For safe water navigation, being familiar with the appearance and purpose of water markers is extremely important. And one of the most crucial water markers to know about are safe water markers.
The most distinguishing feature of safe water markers is their color, although they have some other characteristics that make them stand out as well.
What color are safe water markers?
This is enough to identify safe water markers while on the water. With that said, safe water markers may be difficult to distinguish in low-light conditions or in fog.
Fortunately, there are features other than coloring that will help you identify safe water buoys.
Read on to find out more about safe water markers, their purpose, and how to identify them.
What Are Safe Water Markers?
Safe water markers – also known as the Safe Water Marks or Fairway Buoys – are just one among many other marine navigational aids.
Aids to Navigation (ATONs) can be of three types – buoys, beacons, and dayboards.
- Buoys are moored to the bottom of the water body and are intended to float on the surface.
- In contrast, beacons are permanently fixed, commonly to the bottom of a water body. Beacons typically have lights on them, though they’re also are beacons without lights (called day beacons).
- Dayboards, which are essentially informational signboards.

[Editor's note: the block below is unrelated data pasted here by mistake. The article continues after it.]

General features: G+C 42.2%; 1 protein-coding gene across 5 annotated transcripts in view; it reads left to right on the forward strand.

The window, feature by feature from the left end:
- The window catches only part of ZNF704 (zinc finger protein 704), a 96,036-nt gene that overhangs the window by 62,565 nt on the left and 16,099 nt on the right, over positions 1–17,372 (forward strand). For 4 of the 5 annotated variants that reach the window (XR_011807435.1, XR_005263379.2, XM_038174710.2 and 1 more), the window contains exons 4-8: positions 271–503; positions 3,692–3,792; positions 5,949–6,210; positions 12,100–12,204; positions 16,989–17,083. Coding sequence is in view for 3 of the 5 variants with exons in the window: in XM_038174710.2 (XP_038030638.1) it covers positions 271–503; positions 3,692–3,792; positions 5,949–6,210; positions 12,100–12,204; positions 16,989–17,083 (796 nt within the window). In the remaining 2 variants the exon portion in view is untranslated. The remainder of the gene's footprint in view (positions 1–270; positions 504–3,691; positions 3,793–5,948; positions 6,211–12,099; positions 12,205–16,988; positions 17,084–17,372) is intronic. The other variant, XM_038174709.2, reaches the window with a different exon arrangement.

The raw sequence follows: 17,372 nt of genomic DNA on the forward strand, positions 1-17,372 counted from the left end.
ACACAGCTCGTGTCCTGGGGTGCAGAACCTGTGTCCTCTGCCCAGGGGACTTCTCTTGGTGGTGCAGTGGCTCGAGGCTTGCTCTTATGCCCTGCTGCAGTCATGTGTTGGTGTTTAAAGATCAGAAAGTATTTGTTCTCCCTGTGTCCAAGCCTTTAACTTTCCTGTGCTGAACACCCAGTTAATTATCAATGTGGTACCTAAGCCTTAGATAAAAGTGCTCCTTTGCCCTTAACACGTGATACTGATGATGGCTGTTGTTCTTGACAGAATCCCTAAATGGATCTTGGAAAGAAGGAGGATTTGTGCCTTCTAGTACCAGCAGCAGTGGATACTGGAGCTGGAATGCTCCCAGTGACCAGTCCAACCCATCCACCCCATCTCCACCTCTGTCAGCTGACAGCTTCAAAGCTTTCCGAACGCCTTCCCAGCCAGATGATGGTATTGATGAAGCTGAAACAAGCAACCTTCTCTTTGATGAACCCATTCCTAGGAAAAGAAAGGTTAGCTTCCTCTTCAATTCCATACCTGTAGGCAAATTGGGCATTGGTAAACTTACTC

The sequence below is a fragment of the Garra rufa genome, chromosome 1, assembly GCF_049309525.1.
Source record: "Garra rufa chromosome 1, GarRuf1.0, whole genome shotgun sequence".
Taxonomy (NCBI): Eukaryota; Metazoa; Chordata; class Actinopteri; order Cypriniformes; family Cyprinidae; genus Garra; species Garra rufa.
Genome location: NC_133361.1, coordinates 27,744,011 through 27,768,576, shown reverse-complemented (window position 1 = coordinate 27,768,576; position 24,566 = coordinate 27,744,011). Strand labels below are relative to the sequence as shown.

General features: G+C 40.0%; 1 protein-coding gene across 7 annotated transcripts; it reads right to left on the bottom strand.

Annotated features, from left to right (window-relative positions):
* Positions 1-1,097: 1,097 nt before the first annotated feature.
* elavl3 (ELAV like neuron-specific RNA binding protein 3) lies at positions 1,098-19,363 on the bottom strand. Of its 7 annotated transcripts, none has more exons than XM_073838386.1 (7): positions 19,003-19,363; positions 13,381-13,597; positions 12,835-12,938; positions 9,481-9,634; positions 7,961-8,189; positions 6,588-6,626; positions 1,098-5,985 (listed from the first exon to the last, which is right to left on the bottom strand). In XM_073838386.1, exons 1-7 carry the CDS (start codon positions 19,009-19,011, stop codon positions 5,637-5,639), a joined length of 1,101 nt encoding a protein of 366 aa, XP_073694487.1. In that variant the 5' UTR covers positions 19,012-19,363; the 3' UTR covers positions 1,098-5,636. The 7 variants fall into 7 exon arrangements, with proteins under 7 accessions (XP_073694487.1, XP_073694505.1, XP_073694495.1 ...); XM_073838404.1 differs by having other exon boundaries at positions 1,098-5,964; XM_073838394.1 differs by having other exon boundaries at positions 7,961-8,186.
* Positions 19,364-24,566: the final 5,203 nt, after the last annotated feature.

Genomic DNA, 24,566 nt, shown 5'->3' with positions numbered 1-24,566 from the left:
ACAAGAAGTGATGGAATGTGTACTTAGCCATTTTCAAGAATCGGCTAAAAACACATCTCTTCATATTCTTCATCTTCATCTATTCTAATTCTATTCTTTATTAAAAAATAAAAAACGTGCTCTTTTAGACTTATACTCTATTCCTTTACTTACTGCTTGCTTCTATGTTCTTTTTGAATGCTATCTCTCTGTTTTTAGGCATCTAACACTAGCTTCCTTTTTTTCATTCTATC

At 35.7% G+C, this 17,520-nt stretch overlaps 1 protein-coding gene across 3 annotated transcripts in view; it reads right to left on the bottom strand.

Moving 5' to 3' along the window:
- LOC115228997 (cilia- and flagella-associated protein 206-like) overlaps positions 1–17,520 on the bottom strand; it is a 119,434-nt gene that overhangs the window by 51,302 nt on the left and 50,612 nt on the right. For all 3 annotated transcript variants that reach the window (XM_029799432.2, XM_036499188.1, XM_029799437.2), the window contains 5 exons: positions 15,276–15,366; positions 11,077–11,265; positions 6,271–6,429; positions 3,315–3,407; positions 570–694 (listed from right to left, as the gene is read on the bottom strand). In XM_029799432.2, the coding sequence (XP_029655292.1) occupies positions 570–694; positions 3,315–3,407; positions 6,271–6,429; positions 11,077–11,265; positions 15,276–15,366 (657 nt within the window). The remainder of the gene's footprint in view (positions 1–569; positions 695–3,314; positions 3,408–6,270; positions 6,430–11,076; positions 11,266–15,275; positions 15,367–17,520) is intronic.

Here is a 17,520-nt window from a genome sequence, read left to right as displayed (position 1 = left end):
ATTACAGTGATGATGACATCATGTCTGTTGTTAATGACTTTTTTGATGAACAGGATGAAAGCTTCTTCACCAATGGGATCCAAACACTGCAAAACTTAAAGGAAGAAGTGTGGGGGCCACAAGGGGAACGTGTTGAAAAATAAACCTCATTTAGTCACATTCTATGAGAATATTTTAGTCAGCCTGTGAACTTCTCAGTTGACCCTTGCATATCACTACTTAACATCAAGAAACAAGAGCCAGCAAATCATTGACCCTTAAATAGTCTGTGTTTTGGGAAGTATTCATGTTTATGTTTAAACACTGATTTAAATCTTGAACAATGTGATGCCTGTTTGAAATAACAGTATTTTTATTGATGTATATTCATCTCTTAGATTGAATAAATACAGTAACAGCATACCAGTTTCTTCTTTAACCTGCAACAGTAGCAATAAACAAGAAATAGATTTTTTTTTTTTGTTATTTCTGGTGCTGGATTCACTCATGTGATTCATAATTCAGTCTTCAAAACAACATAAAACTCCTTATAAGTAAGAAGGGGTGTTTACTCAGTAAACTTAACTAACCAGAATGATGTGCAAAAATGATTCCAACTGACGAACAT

Safe water markers are buoys – that is, they are floating at the surface of the water. They are also a type of non-lateral navigation aid. If you didn’t know, the purpose of non-lateral ATONs is to help you determine location.
What Do Safe Water Markers Indicate?
If you see a buoy with red and white vertical stripes, then there is safe water in all directions around it. In addition, safe water buoys may also indicate:
- The best waters along channels.
- The beginning of a channel from seaward.
- Approach points.
Typically, the most seaward water markers are used to indicate the point of departure or point of arrival for offshore passages.
Safe water markers may be passed on either side. However, by convention, you should pass them on the port side.
To determine the position and purpose of a safe water marker, you should consult a nautical chart. Nautical charts are insanely useful for planning journeys, so be sure to use them during your next trip.
What Do Safe Water Markers Look Like?
Safe water buoys all share one feature – they have white and red vertical stripes. However, when it comes to their shape, size, and lights, they can differ quite a bit.
To help you navigate and correctly identify safe water marks, here are some of their common characteristics.
Safe water markers come in a variety of shapes, but they are most commonly:
- Combination buoys with lights
Although visually distinct, all these designs share the red and white vertical striping, indicating safe waters.
Safe water markers are never numbered. They are generally not lettered as well, but in the Americas, they tend to be marked with letters indicating water passages associated with them.
Except for the spherical ATON, all safe water buoys have spherical topmarks. The ball topmarks are always red in safe water markers.